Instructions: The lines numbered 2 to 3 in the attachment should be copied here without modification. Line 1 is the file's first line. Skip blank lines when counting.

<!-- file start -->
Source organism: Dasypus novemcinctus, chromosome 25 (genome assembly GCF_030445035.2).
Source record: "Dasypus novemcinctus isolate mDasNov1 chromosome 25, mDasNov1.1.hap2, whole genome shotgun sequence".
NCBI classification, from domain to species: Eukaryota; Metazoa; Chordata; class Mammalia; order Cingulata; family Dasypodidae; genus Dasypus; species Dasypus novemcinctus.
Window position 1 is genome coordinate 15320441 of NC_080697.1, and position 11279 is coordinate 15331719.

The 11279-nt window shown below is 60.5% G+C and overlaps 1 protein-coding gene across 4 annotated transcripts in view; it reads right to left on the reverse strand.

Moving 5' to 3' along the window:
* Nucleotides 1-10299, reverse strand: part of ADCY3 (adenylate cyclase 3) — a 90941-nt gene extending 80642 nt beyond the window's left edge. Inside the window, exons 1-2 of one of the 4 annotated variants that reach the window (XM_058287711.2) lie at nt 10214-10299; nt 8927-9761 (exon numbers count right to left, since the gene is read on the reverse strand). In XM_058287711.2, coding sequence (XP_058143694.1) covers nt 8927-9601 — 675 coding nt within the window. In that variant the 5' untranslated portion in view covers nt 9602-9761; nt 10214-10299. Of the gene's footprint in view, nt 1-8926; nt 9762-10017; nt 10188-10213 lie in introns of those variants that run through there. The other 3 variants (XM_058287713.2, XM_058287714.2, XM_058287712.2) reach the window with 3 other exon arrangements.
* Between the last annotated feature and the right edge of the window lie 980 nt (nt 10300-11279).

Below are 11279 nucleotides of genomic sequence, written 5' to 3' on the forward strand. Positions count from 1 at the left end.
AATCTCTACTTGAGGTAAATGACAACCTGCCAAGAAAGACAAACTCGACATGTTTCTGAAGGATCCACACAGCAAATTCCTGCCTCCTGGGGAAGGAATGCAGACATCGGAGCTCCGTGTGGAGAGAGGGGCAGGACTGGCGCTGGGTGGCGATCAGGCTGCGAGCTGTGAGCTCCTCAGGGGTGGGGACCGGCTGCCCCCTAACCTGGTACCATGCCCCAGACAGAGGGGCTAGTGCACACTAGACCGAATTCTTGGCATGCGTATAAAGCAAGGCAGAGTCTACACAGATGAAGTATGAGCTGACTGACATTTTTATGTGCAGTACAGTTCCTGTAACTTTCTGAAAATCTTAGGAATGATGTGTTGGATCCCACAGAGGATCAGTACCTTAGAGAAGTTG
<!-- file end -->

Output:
Source record: "Dasypus novemcinctus isolate mDasNov1 chromosome 25, mDasNov1.1.hap2, whole genome shotgun sequence".
NCBI classification, from domain to species: Eukaryota; Metazoa; Chordata; class Mammalia; order Cingulata; family Dasypodidae; genus Dasypus; species Dasypus novemcinctus.